Now I sit making phone calls. Trying to find a place for him. There isn’t one. I can’t afford to place him in a memory care unit. Do I bring him back to our home? And risk a recurrence in front of the kids? I question each decision I am trying to make. Do I try to bring him home and let him get acclimated and see if he settles down? For how long will this last? If he gets out of control again, then what? I will say, “I should have known.” How would I live with myself if someone else got hurt or he got hurt? Yet, if he remains his usual self, I have taken him out of his home for no reason. I didn’t try hard enough. I didn’t make the right decision. I didn’t do the right thing.
What is the right thing when there are no guarantees or crystal balls? What is the right thing when you know the eventual answer, just not the timing?
My heart and my whole body are heavy. Thinking right now at all is a burden. I am so tired mentally. I constantly feel as if I could lay down and slide into a deep sleep. I have a streaming thought non-stop: Jim is in the hospital, Jim is in the hospital, Jim needs help, Jim is in the hospital, I have to figure out what to do. It doesn’t pause. I go about life with Brad as best I can, but I have that ticker tape on repeat in my mind.There is no simple answer for getting him home. We can’t fly him back. The doctor is strongly against us driving him back. (But that is, at this point, our only choice) Insurance will not cover a medical transport. What are our options? When I do eventually return him to Virginia, I have no place to put him. I am still searching. Of course the first question asked when I inquire about assisted living is how I am going to pay. Then if I have qualified for Medicaid. (I haven’t applied yet, that is obviously on my to-do list) $6,000 a month for private pay until we get approved. Or I can take my chances and have him home with me and the kids. I can try to get in-home care, which I will again have to try to figure out how to cover. And still worry about the recurrence of his agitation.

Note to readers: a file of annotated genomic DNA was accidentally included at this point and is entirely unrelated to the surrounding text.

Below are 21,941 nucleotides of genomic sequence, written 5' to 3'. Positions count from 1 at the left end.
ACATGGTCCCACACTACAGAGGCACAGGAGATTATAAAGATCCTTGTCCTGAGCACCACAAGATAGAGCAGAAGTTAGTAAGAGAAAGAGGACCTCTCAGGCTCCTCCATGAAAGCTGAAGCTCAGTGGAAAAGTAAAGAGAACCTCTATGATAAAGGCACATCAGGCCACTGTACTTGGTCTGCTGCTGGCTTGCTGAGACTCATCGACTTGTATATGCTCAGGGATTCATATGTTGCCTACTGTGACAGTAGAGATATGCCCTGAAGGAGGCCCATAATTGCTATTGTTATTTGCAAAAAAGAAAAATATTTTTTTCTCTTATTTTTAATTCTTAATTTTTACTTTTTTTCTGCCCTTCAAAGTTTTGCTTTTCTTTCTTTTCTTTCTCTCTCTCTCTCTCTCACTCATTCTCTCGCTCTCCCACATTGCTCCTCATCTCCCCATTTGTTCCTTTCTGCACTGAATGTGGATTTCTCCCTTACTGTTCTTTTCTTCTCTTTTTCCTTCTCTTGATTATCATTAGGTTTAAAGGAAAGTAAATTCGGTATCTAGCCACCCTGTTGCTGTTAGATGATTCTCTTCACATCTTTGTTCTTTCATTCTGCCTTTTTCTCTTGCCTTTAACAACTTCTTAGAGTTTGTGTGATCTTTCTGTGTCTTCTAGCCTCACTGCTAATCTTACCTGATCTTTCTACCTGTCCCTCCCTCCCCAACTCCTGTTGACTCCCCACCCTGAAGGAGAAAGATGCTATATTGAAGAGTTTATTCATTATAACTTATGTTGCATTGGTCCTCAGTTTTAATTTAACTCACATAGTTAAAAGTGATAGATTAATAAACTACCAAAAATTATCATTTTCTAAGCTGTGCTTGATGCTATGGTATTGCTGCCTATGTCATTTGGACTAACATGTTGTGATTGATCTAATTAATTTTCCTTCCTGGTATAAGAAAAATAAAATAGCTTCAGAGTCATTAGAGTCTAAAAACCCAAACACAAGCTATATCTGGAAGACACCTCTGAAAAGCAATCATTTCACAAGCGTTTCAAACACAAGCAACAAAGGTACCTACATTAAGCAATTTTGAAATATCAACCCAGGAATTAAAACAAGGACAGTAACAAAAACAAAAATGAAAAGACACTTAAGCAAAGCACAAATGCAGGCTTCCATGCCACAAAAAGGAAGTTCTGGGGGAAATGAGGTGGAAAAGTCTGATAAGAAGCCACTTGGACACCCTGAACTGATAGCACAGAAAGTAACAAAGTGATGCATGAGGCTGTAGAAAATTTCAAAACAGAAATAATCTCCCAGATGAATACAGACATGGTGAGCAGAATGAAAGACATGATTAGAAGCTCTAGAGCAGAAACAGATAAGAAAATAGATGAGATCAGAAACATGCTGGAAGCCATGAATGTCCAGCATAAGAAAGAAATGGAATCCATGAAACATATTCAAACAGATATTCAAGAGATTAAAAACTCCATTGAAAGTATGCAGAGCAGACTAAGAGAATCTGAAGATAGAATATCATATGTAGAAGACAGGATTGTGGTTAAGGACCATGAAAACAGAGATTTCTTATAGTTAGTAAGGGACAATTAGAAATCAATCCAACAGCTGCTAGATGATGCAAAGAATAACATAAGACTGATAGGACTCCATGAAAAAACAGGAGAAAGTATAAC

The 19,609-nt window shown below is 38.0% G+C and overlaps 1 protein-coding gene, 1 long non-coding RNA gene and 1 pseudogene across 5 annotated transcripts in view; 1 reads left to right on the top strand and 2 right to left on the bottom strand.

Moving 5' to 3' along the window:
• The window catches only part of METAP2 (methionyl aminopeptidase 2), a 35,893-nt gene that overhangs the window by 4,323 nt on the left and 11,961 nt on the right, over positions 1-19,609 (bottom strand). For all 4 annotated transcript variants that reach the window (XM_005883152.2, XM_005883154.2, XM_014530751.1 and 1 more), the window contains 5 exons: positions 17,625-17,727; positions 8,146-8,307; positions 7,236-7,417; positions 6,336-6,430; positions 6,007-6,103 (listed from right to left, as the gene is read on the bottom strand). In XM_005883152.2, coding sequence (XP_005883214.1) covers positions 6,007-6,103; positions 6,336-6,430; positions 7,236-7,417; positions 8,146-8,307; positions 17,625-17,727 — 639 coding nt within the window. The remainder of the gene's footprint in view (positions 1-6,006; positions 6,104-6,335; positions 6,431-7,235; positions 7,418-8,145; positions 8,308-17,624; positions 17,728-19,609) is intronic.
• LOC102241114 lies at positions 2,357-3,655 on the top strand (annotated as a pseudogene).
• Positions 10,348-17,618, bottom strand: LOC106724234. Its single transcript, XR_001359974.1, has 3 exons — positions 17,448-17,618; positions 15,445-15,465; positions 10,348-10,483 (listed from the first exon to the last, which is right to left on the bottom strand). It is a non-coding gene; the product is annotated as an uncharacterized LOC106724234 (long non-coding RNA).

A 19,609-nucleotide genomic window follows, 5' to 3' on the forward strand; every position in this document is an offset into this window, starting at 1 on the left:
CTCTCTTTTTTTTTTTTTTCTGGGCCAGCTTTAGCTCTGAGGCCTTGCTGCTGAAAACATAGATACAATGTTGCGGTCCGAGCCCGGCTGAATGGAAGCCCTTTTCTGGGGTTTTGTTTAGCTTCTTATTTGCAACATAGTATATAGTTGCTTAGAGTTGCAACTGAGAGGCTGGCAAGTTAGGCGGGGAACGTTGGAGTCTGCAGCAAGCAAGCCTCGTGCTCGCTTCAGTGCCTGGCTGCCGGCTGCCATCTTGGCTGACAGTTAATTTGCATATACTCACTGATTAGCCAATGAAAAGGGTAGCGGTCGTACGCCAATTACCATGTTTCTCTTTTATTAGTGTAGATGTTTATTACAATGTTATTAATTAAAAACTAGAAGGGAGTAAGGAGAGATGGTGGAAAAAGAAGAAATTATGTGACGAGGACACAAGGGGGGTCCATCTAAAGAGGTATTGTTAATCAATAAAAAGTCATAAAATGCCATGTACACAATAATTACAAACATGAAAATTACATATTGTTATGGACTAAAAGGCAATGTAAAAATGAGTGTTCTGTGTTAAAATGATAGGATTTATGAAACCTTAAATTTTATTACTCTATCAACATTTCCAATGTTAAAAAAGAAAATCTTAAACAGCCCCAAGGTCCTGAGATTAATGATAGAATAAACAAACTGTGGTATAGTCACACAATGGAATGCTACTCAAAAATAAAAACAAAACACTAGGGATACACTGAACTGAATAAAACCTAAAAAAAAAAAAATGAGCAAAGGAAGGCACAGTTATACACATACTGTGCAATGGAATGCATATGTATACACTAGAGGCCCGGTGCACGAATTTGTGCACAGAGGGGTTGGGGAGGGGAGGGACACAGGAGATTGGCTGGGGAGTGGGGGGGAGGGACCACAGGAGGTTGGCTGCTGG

There is no specific answer for our situation. I know others have gone through this, but unlike most medical situations, almost every single turn with Alzheimer’s Disease is arduous, overwhelming and with no specific plan. We are all on our own. There is no place to turn to for help. No one that will call around to find a bed for him. No one to help with the Medicaid paperwork. No one to tell me exactly what we should do at this very moment. He is to be released to my care and I am to bring him home, to wait to find out if the other shoe will fall. To possibly become an instantaneous news reel about the pitfalls of our system. To be spoken of in what if’s and should have’s. If he wasn’t diagnosed with Younger Onset Alzheimer’s Disease and he became violent like this, would I get help? What happens when someone shouldn’t be around their children for safety reasons? Is the only option jail?
Fortunately for me, I do have a wonderful support group of friends and now readers of this blog. I have people who may not be able to make decisions for me, but they let me know I am not alone. I have help with the kids, I have shoulders to cry on and people who would literally drop everything to help us. How lucky am I? I am so burdened with my responsibility yet I am touched and humbled and amazed at the outpouring of love for our family. It is a feeling of unbelievable gratitude and disbelief. Thank you one and all, from the very depths of my love and sincerity.
In the meantime, Jim sits, alone, passing his time coloring and staring into space. Wondering where he is and where his family is.